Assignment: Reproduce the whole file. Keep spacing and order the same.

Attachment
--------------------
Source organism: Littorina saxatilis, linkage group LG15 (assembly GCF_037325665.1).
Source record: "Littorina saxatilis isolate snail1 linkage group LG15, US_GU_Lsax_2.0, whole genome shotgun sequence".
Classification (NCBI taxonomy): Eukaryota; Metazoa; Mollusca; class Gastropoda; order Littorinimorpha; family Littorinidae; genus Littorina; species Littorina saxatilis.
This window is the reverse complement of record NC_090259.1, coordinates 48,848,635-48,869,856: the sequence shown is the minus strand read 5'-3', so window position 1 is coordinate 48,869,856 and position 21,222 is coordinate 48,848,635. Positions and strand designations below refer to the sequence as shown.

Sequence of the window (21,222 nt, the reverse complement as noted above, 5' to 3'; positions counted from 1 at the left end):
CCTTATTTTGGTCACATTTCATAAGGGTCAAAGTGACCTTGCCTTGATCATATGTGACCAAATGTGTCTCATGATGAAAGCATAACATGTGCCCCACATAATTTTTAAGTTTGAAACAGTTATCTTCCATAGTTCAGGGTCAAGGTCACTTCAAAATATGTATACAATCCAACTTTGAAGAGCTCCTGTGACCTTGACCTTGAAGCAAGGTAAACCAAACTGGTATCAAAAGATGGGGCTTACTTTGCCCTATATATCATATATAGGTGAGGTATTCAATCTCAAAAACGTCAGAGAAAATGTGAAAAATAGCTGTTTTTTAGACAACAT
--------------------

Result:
Source organism: Littorina saxatilis, linkage group LG15 (assembly GCF_037325665.1).
Source record: "Littorina saxatilis isolate snail1 linkage group LG15, US_GU_Lsax_2.0, whole genome shotgun sequence".
Classification (NCBI taxonomy): Eukaryota; Metazoa; Mollusca; class Gastropoda; order Littorinimorpha; family Littorinidae; genus Littorina; species Littorina saxatilis.
This window is the reverse complement of record NC_090259.1, coordinates 48,848,635-48,869,856: the sequence shown is the minus strand read 5'-3', so window position 1 is coordinate 48,869,856 and position 21,222 is coordinate 48,848,635. Positions and strand designations below refer to the sequence as shown.

Sequence of the window (21,222 nt, the reverse complement as noted above, 5' to 3'; positions counted from 1 at the left end):
CCTTATTTTGGTCACATTTCATAAGGGTCAAAGTGACCTTGCCTTGATCATATGTGACCAAATGTGTCTCATGATGAAAGCATAACATGTGCCCCACATAATTTTTAAGTTTGAAACAGTTATCTTCCATAGTTCAGGGTCAAGGTCACTTCAAAATATGTATACAATCCAACTTTGAAGAGCTCCTGTGACCTTGACCTTGAAGCAAGGTAAACCAAACTGGTATCAAAAGATGGGGCTTACTTTGCCCTATATATCATATATAGGTGAGGTATTCAATCTCAAAAACGTCAGAGAAAATGTGAAAAATAGCTGTTTTTTAGACAACAT